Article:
29
Jul
14

“Kyaa-Kyaa!”-kitani

There can’t be many situations in which the blurred line between football player and pop star is more clearly displayed than when a Japanese player moves overseas… (日本語版はこちら: http://www.footballchannel.jp/2014/07/27/post47141/)

Football Channel,  July 29th, 2014

Screaming fans, streams of tears, commemorative merchandise: the send-offs arranged for Japanese footballers ahead of their transfers to average European teams are becoming an increasingly emotional experience and really need to be toned down a notch or two.

After a couple of months away for the World Cup we were thrust very quickly back into the J.League swing of things as Yoichiro Kakitani finally said farewell to Cerezo Osaka – the club everyone knew he would be leaving as soon as Brazil 2014 was out of the way (some more cynical observers may even suggest that while he had been there in body this season his mind was already elsewhere) – in an elaborate and highly choreographed display that was almost as long as the presentation of the World Cup trophy to the triumphant German team 36 hours earlier.

Kakitani is a fantastic talent who has been key to this Cerezo side but does his departure really warrant all of that outpouring of emotion? Yes, he had been with the club from a very young age but three years were spent in exile in Tokushima due to a poor attitude, and his only truly effective season was last year, when he was absolutely sensational. (It really is a shame that his dip in form coincided with the World Cup, as Kakitani of June 2013 in Brazil could quite possibly have dragged this year’s Japan side through Group C.)

This idea of him as a ‘young’ player with potential for the future also needs to be debunked. Kakitani is 24-years-old, as is Thomas Müller who has 10 World Cup finals goals to his name and is a world champion. James Rodriguez, the new flavour of the month after his sizzling displays in Brazil, is 23. Toni Kroos, the standout midfielder in a team of standout midfielders, is 24. Neymar is 22. Lionel Messi won four consecutive Balon d’Ors between the ages of 22 and 25. Gary Neville, Nicky Butt, Paul Scholes and David Beckham were all 24 when they starred for the Manchester United side which won the treble in 1999.

I am not trying to dismiss Kakitani in relation to the very best of the best (and Gary Neville), but merely to illustrate that the idea of a ‘young player’ in Japan is vastly different to that in the rest of the world. 24 is not young, it is the peak age for many players and if Kakitani even wants to be considered as one of the top Japanese players he needs to be delivering results now, and consistently.

The mood of the night summed up with a picture of fans taking pictures of a picture of Yoichiro Kakitani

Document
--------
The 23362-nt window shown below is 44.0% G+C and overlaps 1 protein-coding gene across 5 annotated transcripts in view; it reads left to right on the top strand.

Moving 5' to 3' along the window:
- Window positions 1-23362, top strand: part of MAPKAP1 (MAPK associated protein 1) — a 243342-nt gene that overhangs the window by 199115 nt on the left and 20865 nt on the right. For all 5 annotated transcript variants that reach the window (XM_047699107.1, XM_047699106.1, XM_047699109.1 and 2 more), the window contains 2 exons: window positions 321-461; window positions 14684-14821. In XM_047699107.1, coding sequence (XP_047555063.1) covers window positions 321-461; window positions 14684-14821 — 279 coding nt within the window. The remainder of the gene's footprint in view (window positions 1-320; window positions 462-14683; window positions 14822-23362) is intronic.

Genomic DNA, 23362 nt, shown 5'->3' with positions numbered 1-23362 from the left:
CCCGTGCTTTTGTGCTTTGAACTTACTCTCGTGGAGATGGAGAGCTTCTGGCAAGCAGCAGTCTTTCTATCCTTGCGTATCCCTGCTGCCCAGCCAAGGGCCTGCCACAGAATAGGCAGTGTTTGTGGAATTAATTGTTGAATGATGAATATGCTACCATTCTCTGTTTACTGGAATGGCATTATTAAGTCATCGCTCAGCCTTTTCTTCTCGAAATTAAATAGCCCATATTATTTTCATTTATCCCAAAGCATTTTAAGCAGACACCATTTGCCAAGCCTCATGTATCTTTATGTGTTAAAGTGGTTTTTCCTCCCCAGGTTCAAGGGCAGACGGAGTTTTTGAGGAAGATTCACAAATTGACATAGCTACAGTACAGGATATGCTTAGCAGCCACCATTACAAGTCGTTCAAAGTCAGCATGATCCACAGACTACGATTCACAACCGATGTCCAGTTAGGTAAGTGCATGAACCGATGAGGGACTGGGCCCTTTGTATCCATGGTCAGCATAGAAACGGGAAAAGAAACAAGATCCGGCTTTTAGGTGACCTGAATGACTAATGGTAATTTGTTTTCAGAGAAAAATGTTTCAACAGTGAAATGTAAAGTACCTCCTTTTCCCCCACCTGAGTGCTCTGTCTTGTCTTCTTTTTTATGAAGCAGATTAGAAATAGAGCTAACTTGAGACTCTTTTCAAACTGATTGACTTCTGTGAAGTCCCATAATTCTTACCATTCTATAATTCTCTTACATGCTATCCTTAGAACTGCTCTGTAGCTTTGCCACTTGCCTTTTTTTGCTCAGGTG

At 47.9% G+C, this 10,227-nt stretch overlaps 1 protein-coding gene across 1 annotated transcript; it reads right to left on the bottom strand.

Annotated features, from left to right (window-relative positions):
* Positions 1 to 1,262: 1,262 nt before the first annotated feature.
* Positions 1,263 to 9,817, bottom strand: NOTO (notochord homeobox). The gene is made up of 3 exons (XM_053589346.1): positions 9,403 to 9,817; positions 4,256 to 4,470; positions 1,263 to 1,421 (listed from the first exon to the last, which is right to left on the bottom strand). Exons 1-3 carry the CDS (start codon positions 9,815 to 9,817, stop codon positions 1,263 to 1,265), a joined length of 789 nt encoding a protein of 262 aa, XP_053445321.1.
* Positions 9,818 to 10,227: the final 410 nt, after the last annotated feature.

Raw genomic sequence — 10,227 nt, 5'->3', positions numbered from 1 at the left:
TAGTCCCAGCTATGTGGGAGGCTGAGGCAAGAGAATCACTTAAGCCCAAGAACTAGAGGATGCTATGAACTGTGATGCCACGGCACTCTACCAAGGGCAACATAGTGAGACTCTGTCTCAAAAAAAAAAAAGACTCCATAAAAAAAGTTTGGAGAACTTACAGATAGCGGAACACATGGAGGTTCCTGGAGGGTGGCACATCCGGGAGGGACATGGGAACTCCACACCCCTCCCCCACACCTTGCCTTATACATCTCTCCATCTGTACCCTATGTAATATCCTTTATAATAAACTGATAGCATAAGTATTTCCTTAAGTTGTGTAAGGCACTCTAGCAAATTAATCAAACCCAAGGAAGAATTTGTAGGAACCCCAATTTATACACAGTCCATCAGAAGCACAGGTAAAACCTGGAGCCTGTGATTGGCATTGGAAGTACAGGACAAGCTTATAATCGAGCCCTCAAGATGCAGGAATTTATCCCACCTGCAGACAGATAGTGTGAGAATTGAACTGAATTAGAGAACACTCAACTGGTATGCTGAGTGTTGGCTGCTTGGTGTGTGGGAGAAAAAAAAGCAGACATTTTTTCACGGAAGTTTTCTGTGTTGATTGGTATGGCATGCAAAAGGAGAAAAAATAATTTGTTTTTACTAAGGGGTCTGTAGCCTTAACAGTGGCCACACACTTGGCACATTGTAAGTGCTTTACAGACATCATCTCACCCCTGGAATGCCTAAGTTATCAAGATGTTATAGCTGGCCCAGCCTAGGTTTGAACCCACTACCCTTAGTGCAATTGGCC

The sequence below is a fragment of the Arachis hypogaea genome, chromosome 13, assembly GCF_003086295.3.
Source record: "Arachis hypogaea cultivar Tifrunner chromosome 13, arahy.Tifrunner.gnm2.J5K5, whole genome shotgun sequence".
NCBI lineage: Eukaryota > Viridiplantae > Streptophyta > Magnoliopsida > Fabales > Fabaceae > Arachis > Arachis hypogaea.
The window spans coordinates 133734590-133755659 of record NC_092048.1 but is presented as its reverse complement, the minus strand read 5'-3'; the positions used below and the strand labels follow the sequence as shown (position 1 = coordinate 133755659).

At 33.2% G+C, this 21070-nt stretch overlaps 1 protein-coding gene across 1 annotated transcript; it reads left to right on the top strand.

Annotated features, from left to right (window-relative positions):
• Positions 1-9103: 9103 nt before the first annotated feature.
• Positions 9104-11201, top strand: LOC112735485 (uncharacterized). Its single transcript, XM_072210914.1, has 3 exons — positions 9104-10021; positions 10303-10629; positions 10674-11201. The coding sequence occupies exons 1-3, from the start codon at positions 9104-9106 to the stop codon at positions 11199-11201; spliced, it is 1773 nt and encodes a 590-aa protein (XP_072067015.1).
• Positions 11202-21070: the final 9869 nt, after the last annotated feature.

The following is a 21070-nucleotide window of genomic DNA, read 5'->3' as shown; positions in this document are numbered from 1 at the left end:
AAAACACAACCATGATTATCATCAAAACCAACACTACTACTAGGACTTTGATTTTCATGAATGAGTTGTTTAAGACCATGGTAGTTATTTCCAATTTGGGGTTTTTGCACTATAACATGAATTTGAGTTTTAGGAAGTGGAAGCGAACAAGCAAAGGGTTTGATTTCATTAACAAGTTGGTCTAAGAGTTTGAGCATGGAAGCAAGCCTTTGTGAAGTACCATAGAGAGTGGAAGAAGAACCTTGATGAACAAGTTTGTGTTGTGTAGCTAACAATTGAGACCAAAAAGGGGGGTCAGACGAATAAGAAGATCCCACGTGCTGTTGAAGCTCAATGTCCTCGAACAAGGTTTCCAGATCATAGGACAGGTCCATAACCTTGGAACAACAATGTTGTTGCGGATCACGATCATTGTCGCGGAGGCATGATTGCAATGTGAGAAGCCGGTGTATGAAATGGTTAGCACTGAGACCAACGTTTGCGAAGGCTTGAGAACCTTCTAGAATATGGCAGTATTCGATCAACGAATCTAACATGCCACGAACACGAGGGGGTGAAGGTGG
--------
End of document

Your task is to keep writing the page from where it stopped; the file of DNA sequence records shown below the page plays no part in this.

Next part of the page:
Transferring to Europe is the next logical step for him, and Basel, a club which regularly appears and performs well in the Champions League, is an intelligent choice. It is not an event which warrants such an overblown spectacle though, especially when Cerezo – and Kakitani – have underachieved so spectacularly this season.

The atmosphere at Kincho Stadium for the Kawasaki game was bizarre, and even though Kakitani was on the bench he for some reason joined the starting line-up for the pre-match photo, then everyone rushed to celebrate with him after Jun Ando opened the scoring, before he was back on the pitch at the start of the second half to place the captain’s armband back on Hotaru Yamaguchi. It all had the air of a testimonial or exhibition match, but it wasn’t; this was an official game that Cerezo desperately had to win.

The on-field action all took a back seat to what Kakitani was up to on the sidelines though. The fact that the team had surrendered their lead to go 2-1 behind and were a man down after Takumi Minamino’s petulant sending off didn’t appear to bother the nearly 16,000 fans who squealed in delight when their outgoing No.8 prepared to come on with seven minutes to play. “Yoichiro! Yoichiro!” spluttered the guy behind me, fumbling for his camera-phone. “Cool!” he drooled as Kakitani ran forwards unchallenged a couple of minutes later.

Even the ultimate defeat did nothing to dampen the mood, and Kakitani delivered the obligatory tearful speech (into a shiny pink microphone), received bouquets of flowers, and then circled the pitch to be showered with scarves (including from some of the Kawasaki fans; I’m all for the J.League’s well-mannered style of support but that’s outrageous. The sight of Frontale supporters with pink merchandise was ridiculous). The show even interfered with Marco Pezzaiuoli’s press conference with coach and journalists alike having to strain to hear over the ear-splitting PA announcements and pull-at-your-heartsrings music

I’m all for showing appreciation to those who’ve contributed to a club and wishing them the best of luck with their next challenge, but the festivities really needn’t be quite so dramatic. It’s a footballer transferring to a new club, not a SMAP concert or Disney parade (although anyone over the age of 10 who screams or cries at either of those events also needs to take a long, hard look at themselves). Thank those heading to pastures new, wish them well, and send them on their way. Ultimately the only players who really matter are those who will be lining up for you next week.

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